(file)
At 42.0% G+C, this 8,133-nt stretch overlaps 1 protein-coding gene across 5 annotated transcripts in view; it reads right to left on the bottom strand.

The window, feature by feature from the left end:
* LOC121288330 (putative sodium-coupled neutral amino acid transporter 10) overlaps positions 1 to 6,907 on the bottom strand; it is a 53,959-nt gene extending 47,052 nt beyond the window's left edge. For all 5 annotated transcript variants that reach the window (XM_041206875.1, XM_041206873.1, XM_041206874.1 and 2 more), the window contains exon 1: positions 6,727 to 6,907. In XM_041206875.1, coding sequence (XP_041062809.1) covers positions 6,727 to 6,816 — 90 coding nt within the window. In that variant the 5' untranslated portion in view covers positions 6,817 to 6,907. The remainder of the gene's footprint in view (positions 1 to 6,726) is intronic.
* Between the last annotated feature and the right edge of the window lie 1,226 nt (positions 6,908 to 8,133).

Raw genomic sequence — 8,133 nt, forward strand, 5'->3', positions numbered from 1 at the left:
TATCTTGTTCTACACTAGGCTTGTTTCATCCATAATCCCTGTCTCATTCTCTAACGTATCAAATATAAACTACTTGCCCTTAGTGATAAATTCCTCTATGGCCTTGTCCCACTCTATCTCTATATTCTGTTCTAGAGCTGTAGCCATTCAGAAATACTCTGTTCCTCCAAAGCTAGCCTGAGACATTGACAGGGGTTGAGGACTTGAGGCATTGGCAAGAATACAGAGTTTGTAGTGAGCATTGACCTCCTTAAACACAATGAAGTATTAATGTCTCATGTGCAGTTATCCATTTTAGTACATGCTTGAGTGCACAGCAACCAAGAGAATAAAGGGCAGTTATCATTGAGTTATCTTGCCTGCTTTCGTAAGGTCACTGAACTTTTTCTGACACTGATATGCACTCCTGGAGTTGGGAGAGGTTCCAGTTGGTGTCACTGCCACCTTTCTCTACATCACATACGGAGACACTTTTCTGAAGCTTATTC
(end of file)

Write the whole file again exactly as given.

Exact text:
At 42.0% G+C, this 8,133-nt stretch overlaps 1 protein-coding gene across 5 annotated transcripts in view; it reads right to left on the bottom strand.

The window, feature by feature from the left end:
* LOC121288330 (putative sodium-coupled neutral amino acid transporter 10) overlaps positions 1 to 6,907 on the bottom strand; it is a 53,959-nt gene extending 47,052 nt beyond the window's left edge. For all 5 annotated transcript variants that reach the window (XM_041206875.1, XM_041206873.1, XM_041206874.1 and 2 more), the window contains exon 1: positions 6,727 to 6,907. In XM_041206875.1, coding sequence (XP_041062809.1) covers positions 6,727 to 6,816 — 90 coding nt within the window. In that variant the 5' untranslated portion in view covers positions 6,817 to 6,907. The remainder of the gene's footprint in view (positions 1 to 6,726) is intronic.
* Between the last annotated feature and the right edge of the window lie 1,226 nt (positions 6,908 to 8,133).

Raw genomic sequence — 8,133 nt, forward strand, 5'->3', positions numbered from 1 at the left:
TATCTTGTTCTACACTAGGCTTGTTTCATCCATAATCCCTGTCTCATTCTCTAACGTATCAAATATAAACTACTTGCCCTTAGTGATAAATTCCTCTATGGCCTTGTCCCACTCTATCTCTATATTCTGTTCTAGAGCTGTAGCCATTCAGAAATACTCTGTTCCTCCAAAGCTAGCCTGAGACATTGACAGGGGTTGAGGACTTGAGGCATTGGCAAGAATACAGAGTTTGTAGTGAGCATTGACCTCCTTAAACACAATGAAGTATTAATGTCTCATGTGCAGTTATCCATTTTAGTACATGCTTGAGTGCACAGCAACCAAGAGAATAAAGGGCAGTTATCATTGAGTTATCTTGCCTGCTTTCGTAAGGTCACTGAACTTTTTCTGACACTGATATGCACTCCTGGAGTTGGGAGAGGTTCCAGTTGGTGTCACTGCCACCTTTCTCTACATCACATACGGAGACACTTTTCTGAAGCTTATTC